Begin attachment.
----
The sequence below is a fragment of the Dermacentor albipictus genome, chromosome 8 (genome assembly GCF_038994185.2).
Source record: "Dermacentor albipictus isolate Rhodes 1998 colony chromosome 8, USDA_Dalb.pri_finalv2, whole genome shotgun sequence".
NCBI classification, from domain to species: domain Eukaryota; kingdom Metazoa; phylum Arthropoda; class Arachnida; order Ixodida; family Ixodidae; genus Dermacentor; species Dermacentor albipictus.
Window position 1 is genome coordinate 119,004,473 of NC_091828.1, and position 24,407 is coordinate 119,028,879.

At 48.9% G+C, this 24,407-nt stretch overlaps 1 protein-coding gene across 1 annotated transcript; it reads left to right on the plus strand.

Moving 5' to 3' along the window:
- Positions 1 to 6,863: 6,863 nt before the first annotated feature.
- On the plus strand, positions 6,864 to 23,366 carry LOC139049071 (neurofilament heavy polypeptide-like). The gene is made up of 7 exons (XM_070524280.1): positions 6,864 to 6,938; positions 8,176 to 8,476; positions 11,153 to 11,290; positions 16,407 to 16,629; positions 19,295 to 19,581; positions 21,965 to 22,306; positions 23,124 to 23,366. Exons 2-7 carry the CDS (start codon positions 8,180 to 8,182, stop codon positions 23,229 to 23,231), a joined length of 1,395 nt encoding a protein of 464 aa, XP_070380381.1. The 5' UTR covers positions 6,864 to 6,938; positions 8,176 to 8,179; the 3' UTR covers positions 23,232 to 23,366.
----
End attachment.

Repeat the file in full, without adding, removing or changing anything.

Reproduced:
The sequence below is a fragment of the Dermacentor albipictus genome, chromosome 8 (genome assembly GCF_038994185.2).
Source record: "Dermacentor albipictus isolate Rhodes 1998 colony chromosome 8, USDA_Dalb.pri_finalv2, whole genome shotgun sequence".
NCBI classification, from domain to species: domain Eukaryota; kingdom Metazoa; phylum Arthropoda; class Arachnida; order Ixodida; family Ixodidae; genus Dermacentor; species Dermacentor albipictus.
Window position 1 is genome coordinate 119,004,473 of NC_091828.1, and position 24,407 is coordinate 119,028,879.

At 48.9% G+C, this 24,407-nt stretch overlaps 1 protein-coding gene across 1 annotated transcript; it reads left to right on the plus strand.

Moving 5' to 3' along the window:
- Positions 1 to 6,863: 6,863 nt before the first annotated feature.
- On the plus strand, positions 6,864 to 23,366 carry LOC139049071 (neurofilament heavy polypeptide-like). The gene is made up of 7 exons (XM_070524280.1): positions 6,864 to 6,938; positions 8,176 to 8,476; positions 11,153 to 11,290; positions 16,407 to 16,629; positions 19,295 to 19,581; positions 21,965 to 22,306; positions 23,124 to 23,366. Exons 2-7 carry the CDS (start codon positions 8,180 to 8,182, stop codon positions 23,229 to 23,231), a joined length of 1,395 nt encoding a protein of 464 aa, XP_070380381.1. The 5' UTR covers positions 6,864 to 6,938; positions 8,176 to 8,179; the 3' UTR covers positions 23,232 to 23,366.